----- Receiving the following content -----
From: Evgenii Rudnyi
Receiver: everything-list
Time: 2012-10-11, 07:58:57
Subject: Re: Conscious robots


On 11.10.2012 11:36 Evgenii Rudnyi said the following:
> On 26.09.2012 20:35 meekerdb said the following:
>> An interesting paper which comports with my idea that "the problem
>> of consciousness" will be "solved" by engineering. Or John
>> Clark's point that consciousness is easy, intelligence is hard.
>>
>> Consciousness in Cognitive Architectures A Principled Analysis of
>> RCS, Soar and ACT-R
>>
>
> I have started reading the paper. Thanks a lot for the link.
>

I have finished reading the paper. I should say that I am not impressed.
First, interestingly enough

p. 30 "The observer selects a system according to a set of main features
which we shall call traits."

Presumably this means that without an observer a system does not exist.
In a way it is logical as without a human being what is available is
just an ensemble of interacting strings.

Now let me make some quotes to show you what the authors mean by
consciousness in the order they appear in the paper.

p. 45 "This makes that, in reality, the state of the environment, from
the point of view of the system, will not only consist of the values of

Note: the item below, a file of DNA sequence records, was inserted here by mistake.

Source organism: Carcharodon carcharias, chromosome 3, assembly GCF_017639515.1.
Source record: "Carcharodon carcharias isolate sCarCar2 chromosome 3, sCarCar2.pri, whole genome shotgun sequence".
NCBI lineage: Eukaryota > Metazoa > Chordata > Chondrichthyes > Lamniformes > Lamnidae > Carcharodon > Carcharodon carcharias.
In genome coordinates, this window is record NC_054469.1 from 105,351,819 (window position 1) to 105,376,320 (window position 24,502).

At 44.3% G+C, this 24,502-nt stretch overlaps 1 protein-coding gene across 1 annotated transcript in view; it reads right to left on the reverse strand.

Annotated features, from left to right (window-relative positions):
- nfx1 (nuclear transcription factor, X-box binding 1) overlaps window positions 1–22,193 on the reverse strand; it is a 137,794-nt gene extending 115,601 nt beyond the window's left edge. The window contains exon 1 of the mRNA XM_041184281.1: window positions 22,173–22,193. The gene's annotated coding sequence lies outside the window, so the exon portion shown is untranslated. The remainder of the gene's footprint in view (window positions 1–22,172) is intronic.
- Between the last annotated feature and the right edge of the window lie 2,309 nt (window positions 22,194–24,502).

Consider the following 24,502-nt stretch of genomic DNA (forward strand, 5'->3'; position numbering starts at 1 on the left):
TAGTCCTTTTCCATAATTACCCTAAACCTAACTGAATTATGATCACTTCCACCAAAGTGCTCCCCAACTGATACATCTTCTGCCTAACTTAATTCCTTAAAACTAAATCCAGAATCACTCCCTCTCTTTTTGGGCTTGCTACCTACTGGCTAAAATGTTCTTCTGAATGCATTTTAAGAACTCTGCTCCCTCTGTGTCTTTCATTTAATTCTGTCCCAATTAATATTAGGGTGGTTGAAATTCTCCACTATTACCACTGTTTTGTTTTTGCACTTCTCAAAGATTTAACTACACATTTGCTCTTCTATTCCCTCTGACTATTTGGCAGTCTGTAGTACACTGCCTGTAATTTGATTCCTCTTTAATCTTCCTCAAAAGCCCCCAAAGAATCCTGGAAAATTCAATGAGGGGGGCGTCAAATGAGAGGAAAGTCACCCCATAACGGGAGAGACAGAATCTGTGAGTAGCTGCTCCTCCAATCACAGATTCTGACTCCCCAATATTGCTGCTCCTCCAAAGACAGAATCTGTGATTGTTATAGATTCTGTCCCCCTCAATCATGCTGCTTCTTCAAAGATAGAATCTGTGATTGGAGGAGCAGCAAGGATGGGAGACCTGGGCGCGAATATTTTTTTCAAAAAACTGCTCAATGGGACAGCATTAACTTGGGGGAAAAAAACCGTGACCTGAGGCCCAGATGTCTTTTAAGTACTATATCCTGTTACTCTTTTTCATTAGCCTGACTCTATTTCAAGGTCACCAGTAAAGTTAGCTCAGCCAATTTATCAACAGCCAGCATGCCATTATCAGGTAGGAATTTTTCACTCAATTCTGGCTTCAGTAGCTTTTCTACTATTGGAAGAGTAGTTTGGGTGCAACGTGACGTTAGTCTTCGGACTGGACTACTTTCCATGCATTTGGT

the coupling quantities, but also of its conceptual representations of
it. We shall call this the subjective state of the environment."

p. 52 "These principles, biologically inspired by the old metaphor ?r
not so metaphor but an actual functional definition? of the brain-mind
pair as the controller-control laws of the body ?he plant?, provides a
base characterisation of cognitive or intelligent control."

p. 60 "Principle 5: Model-driven perception ? Perception is the
continuous update of the integrated models used by the agent in a
model-based cognitive control architecture by means of real-time
sensorial information."

p. 61 "Principle 6: System awareness? system is aware if it is
continuously perceiving and generating meaning from the countinuously
updated models."

p. 62 "Awareness implies the partitioning of predicted futures and
postdicted pasts by a value function. This partitioning we call meaning
of the update to the model."

p. 65 "Principle 7: System attention ? Attentional mechanisms allocate
both physical and cognitive resources for system processes so as to
maximise performance."

p. 116 "From this perspective, the analysis proceeds in a similar way: